“The Danforth Campus of Washington University in St. Louis, as well as the nearby parks, are migrant traps,” said Randy Korotev, a lunar geochemist and, by reputation, one of the university’s most experienced birders. “Songbirds migrate at night and when morning comes, they are hungry and tired. From several thousand feet up, these parks stand out like green islands in a concrete sea.
“The first time I heard the term ‘migrant trap,’ I was a graduate student living in Houston,” Korotev said. “There is a famous spot on the coast called High Island, a salt dome right on the beach where a big plug of salt came up and made a hill. It’s covered with 100-year-old oak trees.
“Birds that are migrating across the Gulf of Mexico can see the island from a great distance, and they all head for it. I was there in the spring for a couple of years, and it was truly a remarkable thing to see all of these birds literally dropping out of the sky onto this hill,” he said.
“Another famous migrant trap in the Midwest is Point Pelee, a peninsula that sticks out into Lake Erie from Ontario. Birds flying from the United States to Canada funnel in there in the spring,” Korotev said. “And to a some extent, the parks in St. Louis and the Danforth Campus of Washington University are migrant traps as well.”
Within each of these traps, birds tend to congregate in certain choice spots. Kennedy Woods in the southwest corner of Forest Park, the site of oak trees that date back to the World’s Fair, attracts migrating warblers that forage on the oak catkins. In Tower Grove Park, the attraction is the fountain in the Gaddy Wild Bird Garden in the northwest corner of the park.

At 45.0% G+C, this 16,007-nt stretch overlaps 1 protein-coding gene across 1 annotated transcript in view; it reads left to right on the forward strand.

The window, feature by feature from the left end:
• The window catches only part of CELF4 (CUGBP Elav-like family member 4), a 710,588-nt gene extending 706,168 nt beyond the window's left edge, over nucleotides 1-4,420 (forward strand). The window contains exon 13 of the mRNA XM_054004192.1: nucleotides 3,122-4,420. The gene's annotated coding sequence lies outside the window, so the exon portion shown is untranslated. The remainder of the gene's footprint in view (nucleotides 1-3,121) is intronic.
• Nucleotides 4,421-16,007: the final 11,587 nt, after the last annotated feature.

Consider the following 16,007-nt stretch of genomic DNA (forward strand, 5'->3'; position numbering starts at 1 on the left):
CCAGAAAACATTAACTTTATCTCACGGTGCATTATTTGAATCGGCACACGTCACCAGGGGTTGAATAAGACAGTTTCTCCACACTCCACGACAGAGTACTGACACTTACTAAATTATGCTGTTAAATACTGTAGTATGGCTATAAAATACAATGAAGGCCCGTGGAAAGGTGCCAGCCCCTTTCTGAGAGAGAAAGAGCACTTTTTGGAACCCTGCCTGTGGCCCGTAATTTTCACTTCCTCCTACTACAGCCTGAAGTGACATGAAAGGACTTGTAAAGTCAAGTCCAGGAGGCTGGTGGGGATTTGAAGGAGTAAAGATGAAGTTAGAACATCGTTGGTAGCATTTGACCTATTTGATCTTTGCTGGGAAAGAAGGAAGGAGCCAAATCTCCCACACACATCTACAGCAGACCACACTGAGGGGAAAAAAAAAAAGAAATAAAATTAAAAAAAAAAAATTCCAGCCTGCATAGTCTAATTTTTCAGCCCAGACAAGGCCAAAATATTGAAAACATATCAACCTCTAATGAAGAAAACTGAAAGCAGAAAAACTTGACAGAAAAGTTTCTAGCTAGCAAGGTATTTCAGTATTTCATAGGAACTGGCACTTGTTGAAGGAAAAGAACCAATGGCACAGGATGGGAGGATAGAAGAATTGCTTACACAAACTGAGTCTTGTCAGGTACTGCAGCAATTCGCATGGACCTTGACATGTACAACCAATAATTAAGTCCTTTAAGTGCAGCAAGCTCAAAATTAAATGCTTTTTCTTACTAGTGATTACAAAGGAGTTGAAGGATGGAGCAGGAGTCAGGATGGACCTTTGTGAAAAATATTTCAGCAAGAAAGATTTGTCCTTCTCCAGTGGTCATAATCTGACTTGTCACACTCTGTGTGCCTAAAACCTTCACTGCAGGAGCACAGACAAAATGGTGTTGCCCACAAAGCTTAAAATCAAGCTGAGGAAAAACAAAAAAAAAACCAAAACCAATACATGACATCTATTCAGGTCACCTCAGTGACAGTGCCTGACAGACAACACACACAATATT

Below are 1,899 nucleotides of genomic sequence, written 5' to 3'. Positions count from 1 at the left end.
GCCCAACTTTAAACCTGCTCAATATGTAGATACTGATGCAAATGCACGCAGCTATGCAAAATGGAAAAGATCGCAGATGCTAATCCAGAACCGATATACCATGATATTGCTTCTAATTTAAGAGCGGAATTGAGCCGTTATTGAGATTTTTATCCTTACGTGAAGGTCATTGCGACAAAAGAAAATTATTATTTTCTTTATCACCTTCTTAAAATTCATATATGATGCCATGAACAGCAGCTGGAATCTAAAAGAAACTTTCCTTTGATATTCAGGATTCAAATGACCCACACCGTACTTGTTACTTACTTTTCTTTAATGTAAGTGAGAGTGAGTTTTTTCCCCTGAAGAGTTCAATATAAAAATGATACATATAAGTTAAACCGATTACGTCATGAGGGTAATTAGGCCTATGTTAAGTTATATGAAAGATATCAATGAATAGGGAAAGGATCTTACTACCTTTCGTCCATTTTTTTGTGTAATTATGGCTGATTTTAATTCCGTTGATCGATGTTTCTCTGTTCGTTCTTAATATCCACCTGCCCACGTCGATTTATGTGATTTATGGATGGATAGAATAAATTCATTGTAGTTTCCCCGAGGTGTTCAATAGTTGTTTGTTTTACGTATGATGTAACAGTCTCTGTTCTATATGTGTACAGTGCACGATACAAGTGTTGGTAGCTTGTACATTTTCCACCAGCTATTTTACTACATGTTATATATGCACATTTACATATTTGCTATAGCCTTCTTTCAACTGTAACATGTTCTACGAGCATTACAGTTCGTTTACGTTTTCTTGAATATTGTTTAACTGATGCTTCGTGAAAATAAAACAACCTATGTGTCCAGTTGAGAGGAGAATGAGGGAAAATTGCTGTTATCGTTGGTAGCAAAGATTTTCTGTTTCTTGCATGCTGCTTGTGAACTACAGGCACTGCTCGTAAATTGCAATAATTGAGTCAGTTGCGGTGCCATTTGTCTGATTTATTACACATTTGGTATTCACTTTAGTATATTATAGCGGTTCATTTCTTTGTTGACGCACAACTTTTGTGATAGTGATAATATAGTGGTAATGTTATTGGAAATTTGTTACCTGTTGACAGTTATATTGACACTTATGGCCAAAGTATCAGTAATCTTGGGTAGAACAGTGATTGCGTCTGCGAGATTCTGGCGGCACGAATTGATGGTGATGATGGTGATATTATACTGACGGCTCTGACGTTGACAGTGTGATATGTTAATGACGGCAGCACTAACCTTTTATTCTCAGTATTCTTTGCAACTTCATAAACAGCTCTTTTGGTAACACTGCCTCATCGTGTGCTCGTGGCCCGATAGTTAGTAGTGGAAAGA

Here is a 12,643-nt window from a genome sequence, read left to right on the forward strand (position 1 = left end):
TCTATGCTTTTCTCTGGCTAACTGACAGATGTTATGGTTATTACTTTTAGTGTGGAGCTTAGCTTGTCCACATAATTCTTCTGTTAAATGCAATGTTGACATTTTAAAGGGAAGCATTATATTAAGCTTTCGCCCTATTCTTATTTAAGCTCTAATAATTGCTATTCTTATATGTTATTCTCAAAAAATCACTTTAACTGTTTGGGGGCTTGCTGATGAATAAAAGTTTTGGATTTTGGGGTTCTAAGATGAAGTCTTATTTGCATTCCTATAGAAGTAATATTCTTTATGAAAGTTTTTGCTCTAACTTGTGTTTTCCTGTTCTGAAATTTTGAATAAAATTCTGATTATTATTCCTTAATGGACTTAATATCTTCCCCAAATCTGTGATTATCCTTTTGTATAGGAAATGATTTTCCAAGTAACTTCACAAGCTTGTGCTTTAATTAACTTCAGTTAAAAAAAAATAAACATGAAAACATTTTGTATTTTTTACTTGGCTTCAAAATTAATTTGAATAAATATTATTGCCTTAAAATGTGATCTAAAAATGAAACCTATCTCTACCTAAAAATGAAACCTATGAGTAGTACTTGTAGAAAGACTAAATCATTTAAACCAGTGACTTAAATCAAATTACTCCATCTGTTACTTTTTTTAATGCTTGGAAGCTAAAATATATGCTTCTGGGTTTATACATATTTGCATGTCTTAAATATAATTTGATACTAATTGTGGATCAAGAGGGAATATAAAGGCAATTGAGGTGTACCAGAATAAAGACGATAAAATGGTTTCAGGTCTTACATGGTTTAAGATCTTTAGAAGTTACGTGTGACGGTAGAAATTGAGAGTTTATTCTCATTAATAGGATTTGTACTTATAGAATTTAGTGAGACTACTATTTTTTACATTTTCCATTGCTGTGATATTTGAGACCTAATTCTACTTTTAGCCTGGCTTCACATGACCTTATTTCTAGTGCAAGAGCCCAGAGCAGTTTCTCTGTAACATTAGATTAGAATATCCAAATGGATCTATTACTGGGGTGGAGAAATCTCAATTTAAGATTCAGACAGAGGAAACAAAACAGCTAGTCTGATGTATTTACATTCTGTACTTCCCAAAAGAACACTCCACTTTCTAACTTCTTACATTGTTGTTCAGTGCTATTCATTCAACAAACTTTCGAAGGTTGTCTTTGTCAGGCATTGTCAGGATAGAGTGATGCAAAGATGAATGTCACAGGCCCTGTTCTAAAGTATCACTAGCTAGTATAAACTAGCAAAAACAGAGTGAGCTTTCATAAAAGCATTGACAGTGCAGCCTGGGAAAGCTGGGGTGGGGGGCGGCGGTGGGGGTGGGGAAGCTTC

On campus, one of the special spots used to be a big elm, a tree so old and capacious its branches were propped up by two-by-fours. “The birds were just sucked into this tree, schfloooomp. I once walked under its branches in May and counted five species of warblers and a vireo foraging for insects,” Korotev said.
Korotev is one of only a few dozen people on campus who are aware of these unobtrusive visitors. “Early in May last year, I heard a bird calling from a clump of pine trees near Brookings Hall,” he said. “I’d never heard that bird on campus before, but I knew it was a Pine Warbler. A couple of other birds sound very much like a Pine Warbler — such as the Chipping Sparrow and the Dark-eyed Junco — but I was sure.
“The next day, there’s a Pine Warbler calling again from the same trees. I thought, ‘It’s a migrant taking a break from flying.’ And the next day, Friday, it was still there. I actually made a point of driving over here on Saturday to see if that bird was still there, and it was. I didn’t come over Sunday, but by Monday it was gone.”
It only makes sense that migrating birds have layovers to rest and fatten up, Korotev said. They’re burning through calories as they fly, and by the time they hit the Gulf Coast they’re just feathers and bone.